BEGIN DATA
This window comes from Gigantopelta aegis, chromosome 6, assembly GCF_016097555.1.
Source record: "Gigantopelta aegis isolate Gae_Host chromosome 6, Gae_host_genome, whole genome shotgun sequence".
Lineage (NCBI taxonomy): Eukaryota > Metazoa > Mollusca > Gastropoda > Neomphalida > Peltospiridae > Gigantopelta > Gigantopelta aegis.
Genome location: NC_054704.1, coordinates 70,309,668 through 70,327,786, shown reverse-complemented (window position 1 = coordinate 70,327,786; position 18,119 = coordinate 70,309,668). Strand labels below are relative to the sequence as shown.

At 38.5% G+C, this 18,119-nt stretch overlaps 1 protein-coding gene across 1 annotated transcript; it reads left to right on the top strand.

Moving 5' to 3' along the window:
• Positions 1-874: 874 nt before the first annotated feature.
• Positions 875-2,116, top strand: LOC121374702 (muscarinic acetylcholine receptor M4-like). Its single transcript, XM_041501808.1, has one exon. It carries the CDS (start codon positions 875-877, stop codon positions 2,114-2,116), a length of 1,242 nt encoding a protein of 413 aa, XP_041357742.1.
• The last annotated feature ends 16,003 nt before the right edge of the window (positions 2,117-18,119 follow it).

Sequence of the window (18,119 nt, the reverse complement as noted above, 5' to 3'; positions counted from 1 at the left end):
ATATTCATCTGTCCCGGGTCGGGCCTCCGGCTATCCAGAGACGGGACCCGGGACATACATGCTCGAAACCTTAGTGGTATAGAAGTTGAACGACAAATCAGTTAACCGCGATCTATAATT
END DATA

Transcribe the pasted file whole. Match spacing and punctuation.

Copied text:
This window comes from Gigantopelta aegis, chromosome 6, assembly GCF_016097555.1.
Source record: "Gigantopelta aegis isolate Gae_Host chromosome 6, Gae_host_genome, whole genome shotgun sequence".
Lineage (NCBI taxonomy): Eukaryota > Metazoa > Mollusca > Gastropoda > Neomphalida > Peltospiridae > Gigantopelta > Gigantopelta aegis.
Genome location: NC_054704.1, coordinates 70,309,668 through 70,327,786, shown reverse-complemented (window position 1 = coordinate 70,327,786; position 18,119 = coordinate 70,309,668). Strand labels below are relative to the sequence as shown.

At 38.5% G+C, this 18,119-nt stretch overlaps 1 protein-coding gene across 1 annotated transcript; it reads left to right on the top strand.

Moving 5' to 3' along the window:
• Positions 1-874: 874 nt before the first annotated feature.
• Positions 875-2,116, top strand: LOC121374702 (muscarinic acetylcholine receptor M4-like). Its single transcript, XM_041501808.1, has one exon. It carries the CDS (start codon positions 875-877, stop codon positions 2,114-2,116), a length of 1,242 nt encoding a protein of 413 aa, XP_041357742.1.
• The last annotated feature ends 16,003 nt before the right edge of the window (positions 2,117-18,119 follow it).

Sequence of the window (18,119 nt, the reverse complement as noted above, 5' to 3'; positions counted from 1 at the left end):
ATATTCATCTGTCCCGGGTCGGGCCTCCGGCTATCCAGAGACGGGACCCGGGACATACATGCTCGAAACCTTAGTGGTATAGAAGTTGAACGACAAATCAGTTAACCGCGATCTATAATT